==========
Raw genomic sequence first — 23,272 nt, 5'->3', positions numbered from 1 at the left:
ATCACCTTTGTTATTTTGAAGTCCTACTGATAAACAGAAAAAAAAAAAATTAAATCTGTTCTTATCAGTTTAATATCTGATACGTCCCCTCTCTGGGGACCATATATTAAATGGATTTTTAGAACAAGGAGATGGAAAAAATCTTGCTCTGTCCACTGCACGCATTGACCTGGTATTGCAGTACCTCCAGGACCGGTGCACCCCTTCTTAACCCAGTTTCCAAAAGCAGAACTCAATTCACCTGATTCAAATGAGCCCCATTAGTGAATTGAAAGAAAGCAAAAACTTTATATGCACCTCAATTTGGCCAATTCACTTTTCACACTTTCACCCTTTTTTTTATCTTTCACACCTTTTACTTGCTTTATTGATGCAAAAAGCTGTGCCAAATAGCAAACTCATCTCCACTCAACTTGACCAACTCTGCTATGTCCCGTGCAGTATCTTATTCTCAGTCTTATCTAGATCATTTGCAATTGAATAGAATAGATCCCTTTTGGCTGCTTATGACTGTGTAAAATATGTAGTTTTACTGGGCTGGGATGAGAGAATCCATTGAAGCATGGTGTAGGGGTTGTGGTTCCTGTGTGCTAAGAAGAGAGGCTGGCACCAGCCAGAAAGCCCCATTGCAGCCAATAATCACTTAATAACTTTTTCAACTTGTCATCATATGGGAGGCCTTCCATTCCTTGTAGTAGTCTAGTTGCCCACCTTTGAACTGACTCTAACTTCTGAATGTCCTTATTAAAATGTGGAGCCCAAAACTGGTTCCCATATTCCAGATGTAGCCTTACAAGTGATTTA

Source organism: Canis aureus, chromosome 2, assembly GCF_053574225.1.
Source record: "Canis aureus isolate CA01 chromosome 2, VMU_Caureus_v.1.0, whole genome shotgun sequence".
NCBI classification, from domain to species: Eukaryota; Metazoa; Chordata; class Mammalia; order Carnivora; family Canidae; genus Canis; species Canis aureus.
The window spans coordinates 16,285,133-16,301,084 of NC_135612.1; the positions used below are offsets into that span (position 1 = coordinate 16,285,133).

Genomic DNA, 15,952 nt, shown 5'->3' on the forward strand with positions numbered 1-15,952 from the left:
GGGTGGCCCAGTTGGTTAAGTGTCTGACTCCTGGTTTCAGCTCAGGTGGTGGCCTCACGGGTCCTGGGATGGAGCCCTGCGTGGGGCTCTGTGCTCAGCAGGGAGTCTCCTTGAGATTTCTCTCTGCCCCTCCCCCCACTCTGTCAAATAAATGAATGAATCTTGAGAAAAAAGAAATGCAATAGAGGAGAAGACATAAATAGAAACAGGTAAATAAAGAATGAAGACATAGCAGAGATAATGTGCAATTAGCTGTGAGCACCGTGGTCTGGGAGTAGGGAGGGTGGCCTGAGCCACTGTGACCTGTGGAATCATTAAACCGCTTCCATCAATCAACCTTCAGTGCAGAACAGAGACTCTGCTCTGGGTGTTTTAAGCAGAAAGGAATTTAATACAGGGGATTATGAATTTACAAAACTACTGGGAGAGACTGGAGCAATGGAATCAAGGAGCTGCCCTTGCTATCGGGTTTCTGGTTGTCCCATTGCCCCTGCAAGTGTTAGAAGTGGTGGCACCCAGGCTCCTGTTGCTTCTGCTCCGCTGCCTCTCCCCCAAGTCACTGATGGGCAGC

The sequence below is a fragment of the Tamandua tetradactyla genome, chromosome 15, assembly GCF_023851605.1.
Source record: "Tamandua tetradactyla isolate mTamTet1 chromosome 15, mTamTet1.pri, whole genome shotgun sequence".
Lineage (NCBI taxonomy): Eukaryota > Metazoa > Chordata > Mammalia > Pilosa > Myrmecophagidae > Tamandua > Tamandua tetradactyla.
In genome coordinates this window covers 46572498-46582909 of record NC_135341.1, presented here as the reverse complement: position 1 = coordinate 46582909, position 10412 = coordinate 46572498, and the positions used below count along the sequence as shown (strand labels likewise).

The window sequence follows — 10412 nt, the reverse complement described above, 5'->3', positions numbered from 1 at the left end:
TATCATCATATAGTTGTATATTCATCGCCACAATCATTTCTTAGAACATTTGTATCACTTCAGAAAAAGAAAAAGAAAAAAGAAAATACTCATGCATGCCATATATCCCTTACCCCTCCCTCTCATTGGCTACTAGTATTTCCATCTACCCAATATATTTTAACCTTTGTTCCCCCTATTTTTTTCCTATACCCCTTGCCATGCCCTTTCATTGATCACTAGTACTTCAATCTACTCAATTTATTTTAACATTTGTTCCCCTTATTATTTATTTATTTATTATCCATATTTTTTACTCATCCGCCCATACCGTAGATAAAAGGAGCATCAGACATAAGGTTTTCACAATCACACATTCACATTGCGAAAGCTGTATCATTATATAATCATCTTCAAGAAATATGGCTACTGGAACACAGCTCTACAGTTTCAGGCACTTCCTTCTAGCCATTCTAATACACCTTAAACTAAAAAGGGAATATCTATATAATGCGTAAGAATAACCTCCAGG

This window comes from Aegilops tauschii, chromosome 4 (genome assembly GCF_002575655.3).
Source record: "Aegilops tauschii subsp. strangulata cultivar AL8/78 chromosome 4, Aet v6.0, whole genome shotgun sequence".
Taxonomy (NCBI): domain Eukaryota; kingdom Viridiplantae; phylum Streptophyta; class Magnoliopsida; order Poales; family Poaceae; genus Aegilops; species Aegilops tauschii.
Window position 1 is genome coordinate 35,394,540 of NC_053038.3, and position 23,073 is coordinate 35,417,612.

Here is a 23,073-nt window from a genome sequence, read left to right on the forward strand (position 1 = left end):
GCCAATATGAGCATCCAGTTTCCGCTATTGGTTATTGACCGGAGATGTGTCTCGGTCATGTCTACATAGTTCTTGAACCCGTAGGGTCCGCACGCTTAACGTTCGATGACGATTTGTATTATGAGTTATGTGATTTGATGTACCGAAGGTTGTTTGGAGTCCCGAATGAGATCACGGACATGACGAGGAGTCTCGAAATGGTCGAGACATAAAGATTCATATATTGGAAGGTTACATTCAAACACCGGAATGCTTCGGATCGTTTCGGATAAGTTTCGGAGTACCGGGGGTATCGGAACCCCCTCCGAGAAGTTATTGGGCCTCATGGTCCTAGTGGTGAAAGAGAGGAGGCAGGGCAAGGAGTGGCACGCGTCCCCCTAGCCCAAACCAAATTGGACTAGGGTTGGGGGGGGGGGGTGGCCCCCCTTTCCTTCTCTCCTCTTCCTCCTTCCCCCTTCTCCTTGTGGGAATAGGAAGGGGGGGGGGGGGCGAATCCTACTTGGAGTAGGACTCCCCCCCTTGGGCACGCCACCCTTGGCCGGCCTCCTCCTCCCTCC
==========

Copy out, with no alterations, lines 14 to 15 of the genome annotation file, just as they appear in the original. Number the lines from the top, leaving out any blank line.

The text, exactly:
TATCATCATATAGTTGTATATTCATCGCCACAATCATTTCTTAGAACATTTGTATCACTTCAGAAAAAGAAAAAGAAAAAAGAAAATACTCATGCATGCCATATATCCCTTACCCCTCCCTCTCATTGGCTACTAGTATTTCCATCTACCCAATATATTTTAACCTTTGTTCCCCCTATTTTTTTCCTATACCCCTTGCCATGCCCTTTCATTGATCACTAGTACTTCAATCTACTCAATTTATTTTAACATTTGTTCCCCTTATTATTTATTTATTTATTATCCATATTTTTTACTCATCCGCCCATACCGTAGATAAAAGGAGCATCAGACATAAGGTTTTCACAATCACACATTCACATTGCGAAAGCTGTATCATTATATAATCATCTTCAAGAAATATGGCTACTGGAACACAGCTCTACAGTTTCAGGCACTTCCTTCTAGCCATTCTAATACACCTTAAACTAAAAAGGGAATATCTATATAATGCGTAAGAATAACCTCCAGG

This window comes from Aegilops tauschii, chromosome 4 (genome assembly GCF_002575655.3).